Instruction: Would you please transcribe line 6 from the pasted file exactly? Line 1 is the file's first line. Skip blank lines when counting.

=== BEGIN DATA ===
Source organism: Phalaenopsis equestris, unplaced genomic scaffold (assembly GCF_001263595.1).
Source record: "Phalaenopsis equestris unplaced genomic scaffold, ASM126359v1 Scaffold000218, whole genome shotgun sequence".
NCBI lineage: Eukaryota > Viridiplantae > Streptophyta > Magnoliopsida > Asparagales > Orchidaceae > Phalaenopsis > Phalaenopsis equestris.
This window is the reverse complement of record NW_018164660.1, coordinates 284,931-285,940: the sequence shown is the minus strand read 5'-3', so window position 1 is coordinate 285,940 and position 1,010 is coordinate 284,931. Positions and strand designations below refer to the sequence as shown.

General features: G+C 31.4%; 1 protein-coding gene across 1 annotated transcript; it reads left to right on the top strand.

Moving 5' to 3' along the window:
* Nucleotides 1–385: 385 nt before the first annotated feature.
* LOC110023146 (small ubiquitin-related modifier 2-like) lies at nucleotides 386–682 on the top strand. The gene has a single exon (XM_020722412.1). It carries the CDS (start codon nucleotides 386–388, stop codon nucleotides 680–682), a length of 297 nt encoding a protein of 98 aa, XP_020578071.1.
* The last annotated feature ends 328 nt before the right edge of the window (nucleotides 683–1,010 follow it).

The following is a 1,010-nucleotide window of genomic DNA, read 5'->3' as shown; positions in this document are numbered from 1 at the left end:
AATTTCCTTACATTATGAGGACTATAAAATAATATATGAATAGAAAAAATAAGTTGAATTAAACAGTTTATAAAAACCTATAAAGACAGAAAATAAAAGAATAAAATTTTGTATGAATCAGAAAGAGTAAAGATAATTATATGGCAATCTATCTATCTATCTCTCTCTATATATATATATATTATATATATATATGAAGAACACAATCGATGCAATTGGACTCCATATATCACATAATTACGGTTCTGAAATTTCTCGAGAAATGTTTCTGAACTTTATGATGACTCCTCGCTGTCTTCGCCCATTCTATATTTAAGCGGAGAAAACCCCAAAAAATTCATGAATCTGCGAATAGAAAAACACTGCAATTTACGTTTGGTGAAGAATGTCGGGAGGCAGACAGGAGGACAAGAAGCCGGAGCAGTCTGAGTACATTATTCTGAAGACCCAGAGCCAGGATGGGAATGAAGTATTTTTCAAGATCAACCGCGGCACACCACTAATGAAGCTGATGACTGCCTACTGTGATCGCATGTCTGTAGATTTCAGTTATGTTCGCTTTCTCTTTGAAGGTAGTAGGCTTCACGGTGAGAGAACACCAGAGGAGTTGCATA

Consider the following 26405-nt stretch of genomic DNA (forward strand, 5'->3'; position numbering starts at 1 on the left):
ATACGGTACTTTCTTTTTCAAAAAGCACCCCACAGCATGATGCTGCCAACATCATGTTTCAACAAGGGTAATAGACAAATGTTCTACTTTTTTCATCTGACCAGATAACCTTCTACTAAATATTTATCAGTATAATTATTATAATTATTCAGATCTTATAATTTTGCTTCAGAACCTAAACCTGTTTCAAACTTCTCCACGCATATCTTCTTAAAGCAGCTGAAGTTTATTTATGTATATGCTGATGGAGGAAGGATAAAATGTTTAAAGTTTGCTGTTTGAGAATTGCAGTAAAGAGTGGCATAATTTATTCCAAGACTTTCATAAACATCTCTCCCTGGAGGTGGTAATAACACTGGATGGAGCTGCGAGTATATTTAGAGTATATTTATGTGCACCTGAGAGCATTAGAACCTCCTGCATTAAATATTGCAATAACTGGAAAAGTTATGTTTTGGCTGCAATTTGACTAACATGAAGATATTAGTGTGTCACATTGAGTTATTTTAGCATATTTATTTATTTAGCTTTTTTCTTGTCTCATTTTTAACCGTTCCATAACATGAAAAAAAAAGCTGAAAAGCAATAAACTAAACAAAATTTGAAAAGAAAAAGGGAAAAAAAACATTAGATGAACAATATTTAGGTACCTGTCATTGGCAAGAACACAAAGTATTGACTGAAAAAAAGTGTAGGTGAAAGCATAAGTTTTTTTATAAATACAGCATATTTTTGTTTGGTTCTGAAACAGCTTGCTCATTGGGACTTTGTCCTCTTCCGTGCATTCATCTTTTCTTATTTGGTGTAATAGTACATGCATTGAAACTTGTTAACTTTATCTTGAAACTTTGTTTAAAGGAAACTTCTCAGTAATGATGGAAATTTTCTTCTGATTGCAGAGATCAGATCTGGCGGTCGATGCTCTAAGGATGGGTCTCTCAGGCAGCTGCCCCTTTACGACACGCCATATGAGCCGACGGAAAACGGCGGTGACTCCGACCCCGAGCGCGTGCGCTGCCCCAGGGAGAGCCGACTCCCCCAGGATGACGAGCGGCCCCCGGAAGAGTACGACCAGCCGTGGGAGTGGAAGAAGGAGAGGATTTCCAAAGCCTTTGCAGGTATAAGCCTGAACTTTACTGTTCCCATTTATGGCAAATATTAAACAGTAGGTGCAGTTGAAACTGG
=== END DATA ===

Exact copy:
Moving 5' to 3' along the window: